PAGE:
“The governor cannot support Donald Trump for president and is focused on seeing Massachusetts through the pandemic,” Guyton wrote in an email. “He’ll leave the election analysis to the pundits.”
At a news conference earlier Wednesday, the governor said he would “take a pass” when asked who he was supporting for president. Baker’s office later clarified to say he was taking a pass on the question, not on voting in this year’s election, according to WCVB.
In March, Baker declined to tell the State House News Service whom he had voted for in the state’s Republican primary, but he said he didn’t vote for Trump. The governor had previously said he didn’t vote for Trump in 2016.
Baker has publicly sparred with Trump in the past. He slammed the President’s “bitterness, combativeness and self-interest” in the wake of nationwide protests following the police killing of George Floyd.
“I heard what the President said today about dominating and fighting. I know I should be surprised when I hear incendiary words like this from him, but I’m not,” Baker told reporters in June. “At so many times during these past several weeks when the country needed compassion and leadership the most, it was simply nowhere to be found.”
In September, Baker urged Trump and the Senate “to allow the American people to cast their ballots for president before a new justice is nominated or confirmed” following the death of Supreme Court Justice Ruth Bader Ginsburg. Days later, he slammed the notion of staying in office after losing an election after Trump would not commit to facilitating a peaceful transition of power.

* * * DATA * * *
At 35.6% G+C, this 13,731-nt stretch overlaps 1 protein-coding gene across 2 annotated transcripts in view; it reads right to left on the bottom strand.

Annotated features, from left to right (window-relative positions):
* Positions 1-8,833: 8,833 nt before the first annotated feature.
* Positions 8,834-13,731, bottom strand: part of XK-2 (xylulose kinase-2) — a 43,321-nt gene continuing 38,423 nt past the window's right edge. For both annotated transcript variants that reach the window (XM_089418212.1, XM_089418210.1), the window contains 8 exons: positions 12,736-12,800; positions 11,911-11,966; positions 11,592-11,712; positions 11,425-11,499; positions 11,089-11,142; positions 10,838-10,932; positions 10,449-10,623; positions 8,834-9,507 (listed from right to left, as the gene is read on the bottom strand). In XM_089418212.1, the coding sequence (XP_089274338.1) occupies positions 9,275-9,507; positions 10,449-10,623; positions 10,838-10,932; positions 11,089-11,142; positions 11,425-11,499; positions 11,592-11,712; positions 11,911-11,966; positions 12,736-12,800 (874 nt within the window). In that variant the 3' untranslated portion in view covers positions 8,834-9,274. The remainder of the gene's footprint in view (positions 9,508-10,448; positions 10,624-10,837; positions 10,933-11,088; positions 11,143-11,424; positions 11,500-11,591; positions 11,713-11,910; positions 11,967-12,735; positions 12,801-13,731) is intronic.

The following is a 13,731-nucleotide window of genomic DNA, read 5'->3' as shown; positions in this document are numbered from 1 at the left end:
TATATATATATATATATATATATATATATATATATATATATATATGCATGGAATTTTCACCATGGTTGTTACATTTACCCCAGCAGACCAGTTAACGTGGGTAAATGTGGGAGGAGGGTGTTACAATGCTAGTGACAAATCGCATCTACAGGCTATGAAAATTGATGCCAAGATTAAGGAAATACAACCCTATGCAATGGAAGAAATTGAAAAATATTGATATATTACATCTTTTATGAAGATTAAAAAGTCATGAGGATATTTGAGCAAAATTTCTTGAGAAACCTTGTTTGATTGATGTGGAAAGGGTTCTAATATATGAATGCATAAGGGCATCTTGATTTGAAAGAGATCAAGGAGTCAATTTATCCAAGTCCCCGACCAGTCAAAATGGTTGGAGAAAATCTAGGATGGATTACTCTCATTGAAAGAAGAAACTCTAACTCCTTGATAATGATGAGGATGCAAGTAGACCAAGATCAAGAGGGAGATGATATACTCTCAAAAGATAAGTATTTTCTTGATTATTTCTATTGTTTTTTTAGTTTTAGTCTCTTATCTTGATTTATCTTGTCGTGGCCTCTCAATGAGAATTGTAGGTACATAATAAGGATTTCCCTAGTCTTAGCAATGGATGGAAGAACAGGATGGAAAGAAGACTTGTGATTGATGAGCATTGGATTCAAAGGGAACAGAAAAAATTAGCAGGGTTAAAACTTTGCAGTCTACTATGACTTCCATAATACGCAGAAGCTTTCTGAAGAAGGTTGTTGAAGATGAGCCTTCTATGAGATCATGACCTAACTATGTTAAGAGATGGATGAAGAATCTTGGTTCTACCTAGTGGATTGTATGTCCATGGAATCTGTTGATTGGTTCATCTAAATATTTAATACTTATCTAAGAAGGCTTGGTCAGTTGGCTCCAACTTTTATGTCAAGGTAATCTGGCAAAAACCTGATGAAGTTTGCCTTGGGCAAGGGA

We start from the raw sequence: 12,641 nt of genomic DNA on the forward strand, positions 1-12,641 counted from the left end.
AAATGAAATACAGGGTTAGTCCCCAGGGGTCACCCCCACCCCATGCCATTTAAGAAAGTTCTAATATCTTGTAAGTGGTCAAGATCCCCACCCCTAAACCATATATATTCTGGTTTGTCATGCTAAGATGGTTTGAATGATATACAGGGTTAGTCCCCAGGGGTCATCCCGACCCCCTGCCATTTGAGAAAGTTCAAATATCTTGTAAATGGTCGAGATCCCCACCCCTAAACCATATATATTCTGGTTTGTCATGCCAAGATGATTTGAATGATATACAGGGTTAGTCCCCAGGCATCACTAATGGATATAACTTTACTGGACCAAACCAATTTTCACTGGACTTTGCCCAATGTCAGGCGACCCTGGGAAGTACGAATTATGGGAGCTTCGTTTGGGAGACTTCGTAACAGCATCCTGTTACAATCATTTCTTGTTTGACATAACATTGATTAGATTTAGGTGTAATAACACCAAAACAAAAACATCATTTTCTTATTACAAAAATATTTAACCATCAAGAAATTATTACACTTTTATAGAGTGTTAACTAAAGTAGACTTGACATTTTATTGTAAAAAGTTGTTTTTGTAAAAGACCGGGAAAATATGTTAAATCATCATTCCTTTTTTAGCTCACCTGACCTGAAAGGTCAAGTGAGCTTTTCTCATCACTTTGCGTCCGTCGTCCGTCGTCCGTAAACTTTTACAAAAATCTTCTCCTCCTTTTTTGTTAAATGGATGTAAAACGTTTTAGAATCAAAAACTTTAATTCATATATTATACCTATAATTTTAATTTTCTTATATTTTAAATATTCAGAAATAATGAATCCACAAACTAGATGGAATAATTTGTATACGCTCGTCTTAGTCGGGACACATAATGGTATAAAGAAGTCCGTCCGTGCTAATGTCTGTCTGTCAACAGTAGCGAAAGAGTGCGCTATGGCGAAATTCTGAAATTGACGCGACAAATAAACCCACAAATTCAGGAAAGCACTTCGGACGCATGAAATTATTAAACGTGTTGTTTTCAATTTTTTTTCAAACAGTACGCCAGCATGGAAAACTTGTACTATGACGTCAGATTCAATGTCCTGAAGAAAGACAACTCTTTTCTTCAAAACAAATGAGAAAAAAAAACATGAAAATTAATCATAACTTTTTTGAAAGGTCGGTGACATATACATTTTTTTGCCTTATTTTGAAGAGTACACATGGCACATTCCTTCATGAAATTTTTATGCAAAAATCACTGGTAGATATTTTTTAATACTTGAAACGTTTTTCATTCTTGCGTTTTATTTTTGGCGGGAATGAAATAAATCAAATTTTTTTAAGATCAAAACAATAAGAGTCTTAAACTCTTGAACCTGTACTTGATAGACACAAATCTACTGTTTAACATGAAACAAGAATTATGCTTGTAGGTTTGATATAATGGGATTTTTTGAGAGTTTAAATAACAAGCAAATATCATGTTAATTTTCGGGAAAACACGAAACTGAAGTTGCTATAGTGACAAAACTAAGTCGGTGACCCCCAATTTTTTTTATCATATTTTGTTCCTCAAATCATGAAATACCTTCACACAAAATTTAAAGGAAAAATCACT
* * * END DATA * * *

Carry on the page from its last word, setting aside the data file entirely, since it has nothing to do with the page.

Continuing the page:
“(The) peaceful transfer of power is what the people of this country rely on when they go to vote,” he said. “It is appalling and outrageous that anyone would suggest for a minute that if they lose an election they’re not going to leave. Period.”
Baker isn’t the only Republican to stop short of endorsing the President.
“I won’t be voting for President Trump,” Republican Gov. Phil Scott of Vermont said in August. “I have not decided, at this point, whether to cast a vote for former Vice President Biden, but it’s something that I would consider.”
Fellow Republican governor and frequent Trump critic Larry Hogan of Maryland didn’t commit to voting for Trump when asked by radio host Hugh Hewitt in July, saying that he would decide who to vote for by Election Day. Former President George W. Bush won’t back Trump’s reelection, The New York Times reported in June, citing people familiar with his thinking.
And multiple Republicans have gone a step further and endorsed Democratic presidential nominee Joe Biden. Former Ohio Gov. John Kasich, who served for eight years as Ohio’s chief executive and was a candidate for the GOP presidential nomination in 2016, was among the Republicans featured at the Democratic convention.
Baker enjoys broad bipartisan support. An August poll of likely Democratic primary voters in Massachusetts conducted by the University of Massachusetts-Lowell found that 89% of likely Democratic primary voters approve of the job Baker is doing — including 54% who strongly approve.
This story has been updated with additional background information.